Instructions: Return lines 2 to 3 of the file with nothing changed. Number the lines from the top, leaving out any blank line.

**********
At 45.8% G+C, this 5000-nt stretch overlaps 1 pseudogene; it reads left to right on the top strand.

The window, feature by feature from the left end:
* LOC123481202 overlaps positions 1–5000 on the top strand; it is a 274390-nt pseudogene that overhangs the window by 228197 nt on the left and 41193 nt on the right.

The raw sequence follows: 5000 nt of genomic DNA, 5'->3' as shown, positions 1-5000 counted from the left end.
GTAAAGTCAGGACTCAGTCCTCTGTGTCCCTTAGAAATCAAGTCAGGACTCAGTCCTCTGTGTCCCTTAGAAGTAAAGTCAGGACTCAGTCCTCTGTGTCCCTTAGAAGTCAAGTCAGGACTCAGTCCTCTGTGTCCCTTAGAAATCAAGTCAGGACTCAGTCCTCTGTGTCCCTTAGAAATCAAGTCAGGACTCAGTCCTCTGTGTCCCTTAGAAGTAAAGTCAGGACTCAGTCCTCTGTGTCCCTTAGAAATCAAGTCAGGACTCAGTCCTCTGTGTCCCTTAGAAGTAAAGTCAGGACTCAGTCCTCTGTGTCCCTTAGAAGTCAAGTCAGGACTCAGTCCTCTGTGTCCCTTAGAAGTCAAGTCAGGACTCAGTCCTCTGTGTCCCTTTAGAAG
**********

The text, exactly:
The window, feature by feature from the left end:
* LOC123481202 overlaps positions 1–5000 on the top strand; it is a 274390-nt pseudogene that overhangs the window by 228197 nt on the left and 41193 nt on the right.